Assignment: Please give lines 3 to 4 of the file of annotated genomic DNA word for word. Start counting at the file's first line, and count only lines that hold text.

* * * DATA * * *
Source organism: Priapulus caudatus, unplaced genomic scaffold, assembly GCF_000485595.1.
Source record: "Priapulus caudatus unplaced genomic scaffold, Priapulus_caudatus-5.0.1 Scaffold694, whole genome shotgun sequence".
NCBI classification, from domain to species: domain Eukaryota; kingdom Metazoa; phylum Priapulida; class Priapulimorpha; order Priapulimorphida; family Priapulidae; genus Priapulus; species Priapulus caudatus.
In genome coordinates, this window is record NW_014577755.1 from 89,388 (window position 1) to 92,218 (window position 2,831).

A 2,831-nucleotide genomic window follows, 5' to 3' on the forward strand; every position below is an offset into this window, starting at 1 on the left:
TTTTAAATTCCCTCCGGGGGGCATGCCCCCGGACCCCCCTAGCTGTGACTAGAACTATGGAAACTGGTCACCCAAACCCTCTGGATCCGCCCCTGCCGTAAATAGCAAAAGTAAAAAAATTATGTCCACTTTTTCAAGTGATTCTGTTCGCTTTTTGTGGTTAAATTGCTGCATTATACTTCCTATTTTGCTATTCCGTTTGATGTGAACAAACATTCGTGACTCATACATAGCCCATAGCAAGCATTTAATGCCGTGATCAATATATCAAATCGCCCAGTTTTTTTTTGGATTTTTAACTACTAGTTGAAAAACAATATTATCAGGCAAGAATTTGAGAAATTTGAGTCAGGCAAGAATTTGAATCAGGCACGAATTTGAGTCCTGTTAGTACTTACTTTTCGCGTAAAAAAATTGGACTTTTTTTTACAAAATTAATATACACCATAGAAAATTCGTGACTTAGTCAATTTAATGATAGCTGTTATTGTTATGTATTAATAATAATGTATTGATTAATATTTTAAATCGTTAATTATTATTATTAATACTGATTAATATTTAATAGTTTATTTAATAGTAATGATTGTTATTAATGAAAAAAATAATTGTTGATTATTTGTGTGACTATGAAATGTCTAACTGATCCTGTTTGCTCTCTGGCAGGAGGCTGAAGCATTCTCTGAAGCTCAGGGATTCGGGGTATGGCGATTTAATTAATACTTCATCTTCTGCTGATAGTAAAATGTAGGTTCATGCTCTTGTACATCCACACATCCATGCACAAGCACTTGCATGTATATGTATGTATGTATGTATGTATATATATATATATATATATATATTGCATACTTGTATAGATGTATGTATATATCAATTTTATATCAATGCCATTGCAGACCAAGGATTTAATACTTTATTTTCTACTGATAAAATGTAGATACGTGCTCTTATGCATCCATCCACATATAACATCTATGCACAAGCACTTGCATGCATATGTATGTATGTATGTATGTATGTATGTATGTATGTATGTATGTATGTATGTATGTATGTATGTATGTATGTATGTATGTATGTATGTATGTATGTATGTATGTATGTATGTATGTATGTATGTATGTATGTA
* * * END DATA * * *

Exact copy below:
NCBI classification, from domain to species: domain Eukaryota; kingdom Metazoa; phylum Priapulida; class Priapulimorpha; order Priapulimorphida; family Priapulidae; genus Priapulus; species Priapulus caudatus.
In genome coordinates, this window is record NW_014577755.1 from 89,388 (window position 1) to 92,218 (window position 2,831).